[What follows is the text of the Official Report (Hansard) of the Scottish Parliament Justice Committee’s consideration of Justice for Megrahi’s petition on Tuesday, 21 April 2015:]
The Convener (Christine Grahame, Midlothian South, Tweeddale and Lauderdale, SNP): PE1370 calls for an independent inquiry into the Megrahi conviction. We have received an update from Justice for Megrahi on its latest meeting with Police Scotland—the update is available at annex B of paper J/S4/15/12/1. Justice for Megrahi asks us to consider the principle of appointing an independent prosecutor to consider the forthcoming Police Scotland report. Separately, the Scottish Criminal Cases Review Commission has asked the High Court for a ruling on the legal status of the victims’ relatives, to enable it to decide whether they can pursue an appeal on Megrahi’s behalf. A date for a full hearing is yet to be fixed. Do members have any comments on those developments?
I declare that I am a member of the Justice for Megrahi campaign.
John Finnie (Highlands and Islands) (Ind): The request is entirely reasonable, and I would hope that the committee would throw its weight behind it. There is an independent Queen’s counsel who is assisting with the on-going police investigation. The reports that we have received are very encouraging. Certainly, Justice for Megrahi seems to have “full confidence” in Police Scotland, which is welcome. Police Scotland has said that it will act as an honest broker and thoroughly investigate the incidents that have been alleged in good faith. Of course, it is what happens thereafter that is the challenge. However, I suggest that there is precedent in the system, given that an independent QC is assisting with the police inquiry.
Roderick Campbell (North East Fife) (SNP): I have a couple of points. On the procedural hearings to determine whether a reference to the Scottish Criminal Cases Review Commission can go ahead, we have to wait and watch. That is a very good reason for keeping the petition open. On an independent prosecutor, we should not take a decision without specifically referring the matter to the Crown Office and asking for its comments.
The Convener: My concern is whether it would be competent for the committee to appoint an independent prosecutor. I concur with Roddy Campbell on asking the Crown Office for its comments. I see that John Finnie wants to come back in. I am just giving my views—I am not summing up. I also suggest that we ask the Government for its views on competence in relation to the appointment of an independent prosecutor.
John Finnie: For the avoidance of doubt, I was not saying that that is in the committee’s gift; I was saying that we should lend our support to Justice for Megrahi’s calls for such an appointment to be made. Clearly, there will be a role for the statutory prosecuting office, which is the Crown Office and Procurator Fiscal Service. Roddy Campbell’s point about the SCCRC is interesting, but it is a separate issue altogether.
The Convener: It is indeed. That is not a problem for us because, with regard to that part of the process, we must wait and see what happens at any full hearing The issue of the roles of the Crown Office and the police throughout is a separate matter.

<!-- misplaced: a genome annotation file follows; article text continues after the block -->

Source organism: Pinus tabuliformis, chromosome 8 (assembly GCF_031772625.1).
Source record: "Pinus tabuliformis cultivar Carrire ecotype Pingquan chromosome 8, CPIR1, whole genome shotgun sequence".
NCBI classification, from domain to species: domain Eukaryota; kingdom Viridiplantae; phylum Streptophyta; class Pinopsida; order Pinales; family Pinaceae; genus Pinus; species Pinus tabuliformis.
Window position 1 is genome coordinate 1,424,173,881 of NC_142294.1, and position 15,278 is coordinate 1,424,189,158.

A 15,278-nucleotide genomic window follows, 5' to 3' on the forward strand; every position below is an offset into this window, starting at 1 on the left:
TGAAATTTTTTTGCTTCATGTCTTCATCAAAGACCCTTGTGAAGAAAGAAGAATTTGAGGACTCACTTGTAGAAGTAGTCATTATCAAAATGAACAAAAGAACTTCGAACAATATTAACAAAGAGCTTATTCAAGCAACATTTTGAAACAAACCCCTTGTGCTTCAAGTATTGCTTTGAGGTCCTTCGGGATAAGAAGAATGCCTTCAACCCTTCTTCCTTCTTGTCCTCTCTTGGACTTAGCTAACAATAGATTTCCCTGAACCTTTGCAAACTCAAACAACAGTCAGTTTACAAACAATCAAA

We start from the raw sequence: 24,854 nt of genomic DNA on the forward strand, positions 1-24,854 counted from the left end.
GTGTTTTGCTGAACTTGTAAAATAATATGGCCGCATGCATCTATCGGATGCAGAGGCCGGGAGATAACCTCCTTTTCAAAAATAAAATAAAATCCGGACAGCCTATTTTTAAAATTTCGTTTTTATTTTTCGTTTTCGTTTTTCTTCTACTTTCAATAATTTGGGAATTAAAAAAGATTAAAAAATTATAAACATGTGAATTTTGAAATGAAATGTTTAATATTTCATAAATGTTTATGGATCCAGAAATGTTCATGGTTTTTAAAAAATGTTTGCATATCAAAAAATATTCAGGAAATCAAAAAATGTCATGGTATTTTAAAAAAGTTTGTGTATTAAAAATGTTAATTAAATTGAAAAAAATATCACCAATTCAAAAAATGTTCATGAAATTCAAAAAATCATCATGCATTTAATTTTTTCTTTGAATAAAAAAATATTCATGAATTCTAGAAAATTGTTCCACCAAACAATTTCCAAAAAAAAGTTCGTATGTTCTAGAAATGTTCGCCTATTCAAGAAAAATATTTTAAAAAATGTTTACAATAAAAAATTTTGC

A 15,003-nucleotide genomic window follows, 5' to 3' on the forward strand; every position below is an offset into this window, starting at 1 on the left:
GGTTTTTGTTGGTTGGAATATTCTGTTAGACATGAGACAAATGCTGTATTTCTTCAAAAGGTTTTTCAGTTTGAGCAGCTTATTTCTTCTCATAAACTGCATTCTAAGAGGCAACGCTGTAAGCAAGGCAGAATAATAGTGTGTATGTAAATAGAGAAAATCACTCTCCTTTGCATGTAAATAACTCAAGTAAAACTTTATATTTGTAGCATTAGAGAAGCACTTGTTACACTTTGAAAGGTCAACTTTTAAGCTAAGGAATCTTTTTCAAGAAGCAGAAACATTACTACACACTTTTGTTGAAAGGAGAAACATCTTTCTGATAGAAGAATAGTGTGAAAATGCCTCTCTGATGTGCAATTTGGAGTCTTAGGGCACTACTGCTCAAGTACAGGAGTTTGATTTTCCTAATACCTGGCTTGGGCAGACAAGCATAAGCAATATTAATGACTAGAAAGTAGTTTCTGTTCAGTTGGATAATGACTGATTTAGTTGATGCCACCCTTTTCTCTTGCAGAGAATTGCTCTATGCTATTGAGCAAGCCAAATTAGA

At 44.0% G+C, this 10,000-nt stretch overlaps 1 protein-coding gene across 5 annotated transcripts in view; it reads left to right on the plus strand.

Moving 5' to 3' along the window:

I take the view that we need to find out the position on who would investigate the Crown Office. How would one go about that? I do not know whether that has ever happened. I am looking around for guidance.
John Finnie: Should we not assume that that is part of the on-going police inquiry? In some respects, the issue is more that, when the police come to submit their report, they are, as things stand, submitting it to someone who has already prejudged the situation with intemperate remarks.
The Convener: Does anyone else want in? I see that Roderick Campbell is shaking his head.
Roderick Campbell: No—I just think that it is premature.
The Convener: That is because we are waiting for the police report.
Do members want me to write to find out whether, in principle, an independent prosecutor could be considered?
John Finnie: It would be interesting to hear the Lord Advocate’s views on that.
The Convener: Okay.
John Finnie: It is clear that, given his prior involvement in the case, he will not be able to have any direct hands-on role anyway in any report that is received.
The Convener: Yes. Frankly, some of the Lord Advocate’s comments during hearings on the petition were not helpful. That may in some ways colour one’s feeling of being content that there is—I hesitate to say—an independence of spirit. What are we going to do? Will we continue the petition? Who will we write to? I seek members’ guidance.
Margaret Mitchell (Central Scotland) (Con): Is the key issue not that we should wait until the Scottish Criminal Cases Review Commission has reported on the victims’ status?
The Convener: Well, there are two issues. The issue that you raise is not a problem—it is fine; we will just wait for the full hearing. We will keep the petition open for that reason. The question is whether we should take any action in relation to an independent prosecutor.
John Finnie: I suggest that we write to the Lord Advocate to ask for his views on that question. Alternatively, we could ask how, given his prior personal involvement, he would envisage being able to take forward a report that was presented to the Crown Office and Procurator Fiscal Service by Police Scotland.
The Convener: Do you want us to refer to some of the comments that have already been made by the Crown Office? Do you want to be as pointed as that?
Roderick Campbell: I would prefer the request to be neutral. The committee can relay the petitioners’ position and comments, but without expressing a view on the matter.
The Convener: What we have already heard and said is on the record. We will write a fairly neutral letter. Are members agreed?
Members indicated agreement.
The Convener: Thank you. We will keep the petition open.